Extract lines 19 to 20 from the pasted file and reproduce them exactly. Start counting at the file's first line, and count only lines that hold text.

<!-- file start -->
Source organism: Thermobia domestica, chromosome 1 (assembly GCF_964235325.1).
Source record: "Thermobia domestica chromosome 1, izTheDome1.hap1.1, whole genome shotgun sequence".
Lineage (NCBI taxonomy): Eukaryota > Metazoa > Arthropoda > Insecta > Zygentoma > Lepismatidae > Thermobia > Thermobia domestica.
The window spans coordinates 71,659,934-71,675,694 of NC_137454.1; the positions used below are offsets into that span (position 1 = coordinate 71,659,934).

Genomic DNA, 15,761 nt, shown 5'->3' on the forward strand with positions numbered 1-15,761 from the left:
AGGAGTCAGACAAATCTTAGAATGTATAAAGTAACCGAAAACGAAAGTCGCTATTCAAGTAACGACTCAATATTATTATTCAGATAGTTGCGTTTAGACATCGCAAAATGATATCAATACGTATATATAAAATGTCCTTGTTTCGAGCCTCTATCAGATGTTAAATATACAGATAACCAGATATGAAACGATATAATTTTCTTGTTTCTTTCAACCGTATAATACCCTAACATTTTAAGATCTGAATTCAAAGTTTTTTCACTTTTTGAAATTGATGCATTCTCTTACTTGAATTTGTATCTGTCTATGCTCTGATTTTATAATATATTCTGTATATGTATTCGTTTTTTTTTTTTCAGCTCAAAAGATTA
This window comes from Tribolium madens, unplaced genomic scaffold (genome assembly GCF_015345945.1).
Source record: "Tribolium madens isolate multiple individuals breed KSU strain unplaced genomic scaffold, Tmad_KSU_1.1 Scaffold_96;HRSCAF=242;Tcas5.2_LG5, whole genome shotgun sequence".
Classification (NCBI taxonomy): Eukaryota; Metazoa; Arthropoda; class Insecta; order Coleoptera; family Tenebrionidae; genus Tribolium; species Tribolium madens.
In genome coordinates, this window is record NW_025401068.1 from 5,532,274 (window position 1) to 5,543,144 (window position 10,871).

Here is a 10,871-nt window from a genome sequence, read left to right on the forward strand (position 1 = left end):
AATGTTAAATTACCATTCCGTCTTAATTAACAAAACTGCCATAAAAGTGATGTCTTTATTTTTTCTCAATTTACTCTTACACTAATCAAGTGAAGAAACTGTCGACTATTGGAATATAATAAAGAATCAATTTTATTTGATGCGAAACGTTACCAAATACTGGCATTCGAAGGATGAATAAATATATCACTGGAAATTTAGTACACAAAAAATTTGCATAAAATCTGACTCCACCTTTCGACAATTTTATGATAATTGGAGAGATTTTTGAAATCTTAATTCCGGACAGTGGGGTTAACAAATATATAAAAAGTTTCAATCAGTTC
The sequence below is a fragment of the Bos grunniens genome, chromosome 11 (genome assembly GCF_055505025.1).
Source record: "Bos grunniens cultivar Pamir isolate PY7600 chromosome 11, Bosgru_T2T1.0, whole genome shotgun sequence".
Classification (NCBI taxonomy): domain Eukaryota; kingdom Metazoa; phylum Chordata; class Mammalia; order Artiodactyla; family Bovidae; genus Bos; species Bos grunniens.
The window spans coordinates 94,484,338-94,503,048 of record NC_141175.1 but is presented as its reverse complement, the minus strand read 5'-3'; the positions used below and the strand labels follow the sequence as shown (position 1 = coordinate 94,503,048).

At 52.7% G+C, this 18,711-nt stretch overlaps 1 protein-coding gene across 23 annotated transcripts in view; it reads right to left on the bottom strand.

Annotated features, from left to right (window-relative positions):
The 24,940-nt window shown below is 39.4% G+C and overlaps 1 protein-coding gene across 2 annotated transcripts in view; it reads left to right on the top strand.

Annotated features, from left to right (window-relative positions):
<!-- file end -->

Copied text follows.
The 24,940-nt window shown below is 39.4% G+C and overlaps 1 protein-coding gene across 2 annotated transcripts in view; it reads left to right on the top strand.

Annotated features, from left to right (window-relative positions):